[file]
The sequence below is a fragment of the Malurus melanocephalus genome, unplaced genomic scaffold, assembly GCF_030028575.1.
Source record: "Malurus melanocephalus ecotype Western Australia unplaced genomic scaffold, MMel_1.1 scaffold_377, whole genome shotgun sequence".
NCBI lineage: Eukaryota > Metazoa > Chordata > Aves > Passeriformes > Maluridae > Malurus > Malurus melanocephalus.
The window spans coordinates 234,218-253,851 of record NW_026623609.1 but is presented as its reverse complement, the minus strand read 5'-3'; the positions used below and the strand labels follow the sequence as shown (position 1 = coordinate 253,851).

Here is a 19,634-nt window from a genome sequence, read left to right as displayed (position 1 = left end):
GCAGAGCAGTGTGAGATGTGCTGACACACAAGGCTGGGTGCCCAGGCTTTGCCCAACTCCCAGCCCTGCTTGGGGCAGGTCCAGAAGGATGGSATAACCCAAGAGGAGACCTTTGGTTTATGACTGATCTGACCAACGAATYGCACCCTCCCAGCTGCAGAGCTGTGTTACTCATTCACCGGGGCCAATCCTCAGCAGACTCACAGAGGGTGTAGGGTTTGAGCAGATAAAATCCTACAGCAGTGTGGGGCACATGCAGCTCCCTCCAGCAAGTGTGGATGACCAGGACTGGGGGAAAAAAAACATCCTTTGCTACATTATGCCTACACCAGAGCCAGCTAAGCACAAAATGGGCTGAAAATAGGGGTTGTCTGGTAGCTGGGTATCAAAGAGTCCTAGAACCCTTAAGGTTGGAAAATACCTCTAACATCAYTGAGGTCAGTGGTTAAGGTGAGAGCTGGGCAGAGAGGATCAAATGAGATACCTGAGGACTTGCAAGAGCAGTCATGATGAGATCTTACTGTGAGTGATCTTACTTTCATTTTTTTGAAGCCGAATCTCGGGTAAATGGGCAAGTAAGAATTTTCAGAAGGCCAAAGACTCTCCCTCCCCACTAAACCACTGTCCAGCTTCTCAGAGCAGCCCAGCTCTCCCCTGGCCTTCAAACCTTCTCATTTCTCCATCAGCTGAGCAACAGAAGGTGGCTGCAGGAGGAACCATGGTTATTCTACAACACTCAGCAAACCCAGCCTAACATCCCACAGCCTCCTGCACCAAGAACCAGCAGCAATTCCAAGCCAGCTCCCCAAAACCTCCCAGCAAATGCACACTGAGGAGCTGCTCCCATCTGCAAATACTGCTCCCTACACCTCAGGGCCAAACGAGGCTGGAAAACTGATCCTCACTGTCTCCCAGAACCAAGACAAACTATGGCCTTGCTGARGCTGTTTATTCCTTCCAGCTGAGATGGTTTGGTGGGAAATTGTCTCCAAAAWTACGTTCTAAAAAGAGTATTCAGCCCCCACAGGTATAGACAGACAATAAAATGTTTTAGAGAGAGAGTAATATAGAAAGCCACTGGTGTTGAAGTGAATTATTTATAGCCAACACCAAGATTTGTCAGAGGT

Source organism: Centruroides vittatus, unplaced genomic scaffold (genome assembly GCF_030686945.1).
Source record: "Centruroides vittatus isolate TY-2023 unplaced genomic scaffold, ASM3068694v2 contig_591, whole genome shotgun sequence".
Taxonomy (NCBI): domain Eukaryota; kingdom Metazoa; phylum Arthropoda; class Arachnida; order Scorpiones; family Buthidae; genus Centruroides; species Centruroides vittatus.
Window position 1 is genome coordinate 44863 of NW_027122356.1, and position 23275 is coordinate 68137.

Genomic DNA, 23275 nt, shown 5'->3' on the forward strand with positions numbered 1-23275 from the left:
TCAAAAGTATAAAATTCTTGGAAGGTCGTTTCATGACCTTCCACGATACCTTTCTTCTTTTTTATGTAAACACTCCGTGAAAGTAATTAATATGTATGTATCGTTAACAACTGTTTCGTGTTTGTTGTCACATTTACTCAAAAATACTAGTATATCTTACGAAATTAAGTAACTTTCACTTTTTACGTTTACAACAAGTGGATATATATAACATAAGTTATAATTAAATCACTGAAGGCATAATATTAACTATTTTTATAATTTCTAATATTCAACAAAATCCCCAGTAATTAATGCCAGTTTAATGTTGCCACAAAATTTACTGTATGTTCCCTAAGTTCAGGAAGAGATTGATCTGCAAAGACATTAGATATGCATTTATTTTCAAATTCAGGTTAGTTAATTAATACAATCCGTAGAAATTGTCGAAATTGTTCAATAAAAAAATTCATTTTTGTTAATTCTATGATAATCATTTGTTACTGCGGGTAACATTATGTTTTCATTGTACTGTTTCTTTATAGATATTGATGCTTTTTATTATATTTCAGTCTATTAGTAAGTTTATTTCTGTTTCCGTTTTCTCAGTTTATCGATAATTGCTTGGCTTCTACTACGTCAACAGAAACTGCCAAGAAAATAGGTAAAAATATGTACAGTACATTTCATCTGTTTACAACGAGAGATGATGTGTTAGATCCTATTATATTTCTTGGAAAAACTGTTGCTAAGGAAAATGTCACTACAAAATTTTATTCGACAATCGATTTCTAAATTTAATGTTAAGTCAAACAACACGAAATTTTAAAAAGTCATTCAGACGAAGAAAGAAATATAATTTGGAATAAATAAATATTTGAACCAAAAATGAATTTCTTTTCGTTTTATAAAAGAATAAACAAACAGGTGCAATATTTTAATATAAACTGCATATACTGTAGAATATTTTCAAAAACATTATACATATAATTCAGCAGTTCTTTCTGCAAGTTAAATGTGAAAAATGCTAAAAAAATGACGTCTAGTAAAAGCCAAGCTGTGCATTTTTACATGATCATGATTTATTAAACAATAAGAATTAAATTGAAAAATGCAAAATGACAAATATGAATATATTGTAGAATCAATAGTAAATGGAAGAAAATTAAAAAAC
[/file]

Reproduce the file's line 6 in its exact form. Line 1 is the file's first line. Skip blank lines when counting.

GCAGAGCAGTGTGAGATGTGCTGACACACAAGGCTGGGTGCCCAGGCTTTGCCCAACTCCCAGCCCTGCTTGGGGCAGGTCCAGAAGGATGGSATAACCCAAGAGGAGACCTTTGGTTTATGACTGATCTGACCAACGAATYGCACCCTCCCAGCTGCAGAGCTGTGTTACTCATTCACCGGGGCCAATCCTCAGCAGACTCACAGAGGGTGTAGGGTTTGAGCAGATAAAATCCTACAGCAGTGTGGGGCACATGCAGCTCCCTCCAGCAAGTGTGGATGACCAGGACTGGGGGAAAAAAAACATCCTTTGCTACATTATGCCTACACCAGAGCCAGCTAAGCACAAAATGGGCTGAAAATAGGGGTTGTCTGGTAGCTGGGTATCAAAGAGTCCTAGAACCCTTAAGGTTGGAAAATACCTCTAACATCAYTGAGGTCAGTGGTTAAGGTGAGAGCTGGGCAGAGAGGATCAAATGAGATACCTGAGGACTTGCAAGAGCAGTCATGATGAGATCTTACTGTGAGTGATCTTACTTTCATTTTTTTGAAGCCGAATCTCGGGTAAATGGGCAAGTAAGAATTTTCAGAAGGCCAAAGACTCTCCCTCCCCACTAAACCACTGTCCAGCTTCTCAGAGCAGCCCAGCTCTCCCCTGGCCTTCAAACCTTCTCATTTCTCCATCAGCTGAGCAACAGAAGGTGGCTGCAGGAGGAACCATGGTTATTCTACAACACTCAGCAAACCCAGCCTAACATCCCACAGCCTCCTGCACCAAGAACCAGCAGCAATTCCAAGCCAGCTCCCCAAAACCTCCCAGCAAATGCACACTGAGGAGCTGCTCCCATCTGCAAATACTGCTCCCTACACCTCAGGGCCAAACGAGGCTGGAAAACTGATCCTCACTGTCTCCCAGAACCAAGACAAACTATGGCCTTGCTGARGCTGTTTATTCCTTCCAGCTGAGATGGTTTGGTGGGAAATTGTCTCCAAAAWTACGTTCTAAAAAGAGTATTCAGCCCCCACAGGTATAGACAGACAATAAAATGTTTTAGAGAGAGAGTAATATAGAAAGCCACTGGTGTTGAAGTGAATTATTTATAGCCAACACCAAGATTTGTCAGAGGT